Next week, Black Panther is set to become the first major blockbuster of 2018. Advance ticket sales and weekend box-office projections are high, even by Marvel standards, and people are even eagerly anticipating the film's soundtrack, which is being co-produced by Kendrick Lamar; when was the last time you remember anyone being hyped for a movie soundtrack?
The 18th film in the Marvel Cinematic Universe, Black Panther is the first to focus exclusively on a black character, have a mostly black cast, and be directed by a black director, Ryan Coogler. The film is certain to elevate Chadwick Boseman, who first played T'Challa two years ago in Captain America: Civil War, and make him not only a symbol of diversity in pop culture but also one of black excellence. Many fans of comic book films and especially black moviegoers have been waiting a long time for this, as the last comic book film to star a black character was released a little over 13 years ago.
That film was Blade: Trinity, released in December 2004, the third film in the Blade series that starred Wesley Snipes as the most iconic vampire hunter not named Buffy. Blade is a film that 20 years ago this summer changed the direction of comic book movies as they made a permanent move away from the thick rubber suits of the '90s.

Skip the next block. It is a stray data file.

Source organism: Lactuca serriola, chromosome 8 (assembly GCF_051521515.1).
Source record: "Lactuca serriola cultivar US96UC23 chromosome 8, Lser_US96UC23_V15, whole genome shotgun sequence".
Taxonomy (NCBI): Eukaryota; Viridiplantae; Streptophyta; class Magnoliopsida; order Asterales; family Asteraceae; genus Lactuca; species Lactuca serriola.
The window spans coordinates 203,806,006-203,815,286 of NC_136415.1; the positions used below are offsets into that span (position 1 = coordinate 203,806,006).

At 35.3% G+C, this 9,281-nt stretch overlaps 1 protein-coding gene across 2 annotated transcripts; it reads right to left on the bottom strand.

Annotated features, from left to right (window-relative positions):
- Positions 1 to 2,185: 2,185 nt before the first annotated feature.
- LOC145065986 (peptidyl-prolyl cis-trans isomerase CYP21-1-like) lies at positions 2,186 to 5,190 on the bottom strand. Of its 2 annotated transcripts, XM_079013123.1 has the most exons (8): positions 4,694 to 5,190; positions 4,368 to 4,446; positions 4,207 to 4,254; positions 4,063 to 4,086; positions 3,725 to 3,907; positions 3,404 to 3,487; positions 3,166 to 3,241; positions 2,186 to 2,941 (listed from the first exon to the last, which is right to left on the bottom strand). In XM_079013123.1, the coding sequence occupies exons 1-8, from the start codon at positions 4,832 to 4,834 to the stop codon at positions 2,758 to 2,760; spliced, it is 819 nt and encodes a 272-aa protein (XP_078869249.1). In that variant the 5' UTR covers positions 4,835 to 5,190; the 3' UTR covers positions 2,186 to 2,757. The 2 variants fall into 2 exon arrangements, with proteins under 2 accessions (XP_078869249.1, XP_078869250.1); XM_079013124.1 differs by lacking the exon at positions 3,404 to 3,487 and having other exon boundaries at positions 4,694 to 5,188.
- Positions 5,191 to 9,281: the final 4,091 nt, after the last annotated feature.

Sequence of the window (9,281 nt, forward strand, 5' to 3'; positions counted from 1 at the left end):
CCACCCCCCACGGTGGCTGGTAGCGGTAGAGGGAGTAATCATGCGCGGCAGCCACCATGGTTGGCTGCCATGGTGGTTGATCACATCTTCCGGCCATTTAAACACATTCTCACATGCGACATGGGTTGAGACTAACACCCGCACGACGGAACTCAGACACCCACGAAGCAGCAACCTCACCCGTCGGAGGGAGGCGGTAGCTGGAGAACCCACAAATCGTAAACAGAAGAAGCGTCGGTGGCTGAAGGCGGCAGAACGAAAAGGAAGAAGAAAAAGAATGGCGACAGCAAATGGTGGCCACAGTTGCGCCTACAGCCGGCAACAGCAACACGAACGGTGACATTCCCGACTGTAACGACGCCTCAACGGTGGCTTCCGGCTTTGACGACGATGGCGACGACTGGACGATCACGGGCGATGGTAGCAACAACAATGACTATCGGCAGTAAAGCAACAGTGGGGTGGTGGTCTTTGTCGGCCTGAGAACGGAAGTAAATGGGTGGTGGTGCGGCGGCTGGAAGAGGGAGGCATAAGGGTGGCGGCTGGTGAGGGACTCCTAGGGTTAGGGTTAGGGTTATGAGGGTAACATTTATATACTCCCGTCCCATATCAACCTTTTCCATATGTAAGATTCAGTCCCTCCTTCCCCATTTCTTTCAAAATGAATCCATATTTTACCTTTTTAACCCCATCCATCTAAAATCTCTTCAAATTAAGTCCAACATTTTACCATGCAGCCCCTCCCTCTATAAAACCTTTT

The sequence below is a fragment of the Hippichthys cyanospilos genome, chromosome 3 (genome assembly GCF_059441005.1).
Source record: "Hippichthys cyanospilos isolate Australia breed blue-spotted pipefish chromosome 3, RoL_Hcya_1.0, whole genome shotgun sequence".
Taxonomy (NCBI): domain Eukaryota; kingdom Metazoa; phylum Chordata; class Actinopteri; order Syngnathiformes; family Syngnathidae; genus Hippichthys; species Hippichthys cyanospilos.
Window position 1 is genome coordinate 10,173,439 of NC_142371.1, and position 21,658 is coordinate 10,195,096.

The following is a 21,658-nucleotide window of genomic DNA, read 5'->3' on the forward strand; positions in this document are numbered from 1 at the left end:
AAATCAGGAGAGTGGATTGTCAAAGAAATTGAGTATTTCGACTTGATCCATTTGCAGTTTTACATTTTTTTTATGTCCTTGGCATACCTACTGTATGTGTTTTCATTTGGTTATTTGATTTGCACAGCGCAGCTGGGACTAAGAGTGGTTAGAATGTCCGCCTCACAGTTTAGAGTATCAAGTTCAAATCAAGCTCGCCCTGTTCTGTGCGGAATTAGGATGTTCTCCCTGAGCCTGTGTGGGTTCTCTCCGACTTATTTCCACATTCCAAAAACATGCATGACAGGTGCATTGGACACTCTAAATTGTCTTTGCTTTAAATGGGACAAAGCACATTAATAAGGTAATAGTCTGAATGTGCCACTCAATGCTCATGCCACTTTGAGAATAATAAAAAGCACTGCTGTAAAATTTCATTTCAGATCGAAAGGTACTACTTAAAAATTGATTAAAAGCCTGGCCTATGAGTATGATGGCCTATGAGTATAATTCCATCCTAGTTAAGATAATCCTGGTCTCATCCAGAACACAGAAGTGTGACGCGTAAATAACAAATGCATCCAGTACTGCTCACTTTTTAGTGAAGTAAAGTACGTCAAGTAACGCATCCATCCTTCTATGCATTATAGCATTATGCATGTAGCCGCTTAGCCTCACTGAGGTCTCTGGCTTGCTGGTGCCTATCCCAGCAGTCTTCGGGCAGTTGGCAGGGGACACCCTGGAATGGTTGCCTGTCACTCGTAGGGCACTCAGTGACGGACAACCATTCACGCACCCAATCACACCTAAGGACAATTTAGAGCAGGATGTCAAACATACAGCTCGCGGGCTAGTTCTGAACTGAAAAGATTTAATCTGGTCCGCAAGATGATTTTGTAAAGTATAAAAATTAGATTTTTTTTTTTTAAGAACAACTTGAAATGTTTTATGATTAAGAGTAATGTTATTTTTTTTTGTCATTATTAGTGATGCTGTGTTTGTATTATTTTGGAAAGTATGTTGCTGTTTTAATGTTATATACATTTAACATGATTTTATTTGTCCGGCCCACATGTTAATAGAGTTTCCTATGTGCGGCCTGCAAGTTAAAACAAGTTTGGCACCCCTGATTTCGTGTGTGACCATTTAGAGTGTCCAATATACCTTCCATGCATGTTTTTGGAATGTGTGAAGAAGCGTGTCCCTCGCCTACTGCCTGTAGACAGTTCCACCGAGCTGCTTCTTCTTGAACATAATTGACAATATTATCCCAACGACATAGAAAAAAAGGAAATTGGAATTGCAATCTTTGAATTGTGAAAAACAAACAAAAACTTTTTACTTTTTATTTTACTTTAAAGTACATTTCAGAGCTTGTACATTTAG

Blade is Snipes' most recognizable role, as he was able to incorporate his martial arts background and his uncanny ability to deliver one-liners to a character that most people had never seen outside of comic books and guest appearances on Spider-Man: The Animated Series. But Blade was actually not the first Marvel film Snipes was attached to; in fact, the first hero Snipes was set to play was Black Panther.
In a 1992 Variety article, it was reported that Columbia Pictures was producing a Black Panther film with Snipes set to star as the King of Wakanda. In a recent article in The Hollywood Reporter, Snipes said that Marvel approached him and his agent at the time to star in the movie.
It made perfect sense: Snipes was one of the most recognizable black actors in Hollywood at the time, thanks to his roles in comedies like Major League and White Men Can't Jump, as well as dramas like Jungle Fever and New Jack City. His action credentials were certified just a month before the Variety story was published as he starred in Passenger 57. For Snipes, as he told THR, it would give him the chance to play a character "the world was unfamiliar with and the communities that I grew up in would love."
He said something very similar in the summer of 1993, while in the middle of promoting Rising Sun and shooting Demolition Man. Talking to the Tampa Bay Times, the then 29-year-old movie star said that playing Black Panther would be "a dream come true to originate something that nobody's ever seen before."
Snipes would continue saying that he was interested in making Black Panther for the next 13 years. So why didn't he? Well, part of it had to do with differences in how the character was going to be presented and the lack of resources available at the time to fully achieve the vision Snipes had for the movie. Another major reason is just Hollywood being Hollywood.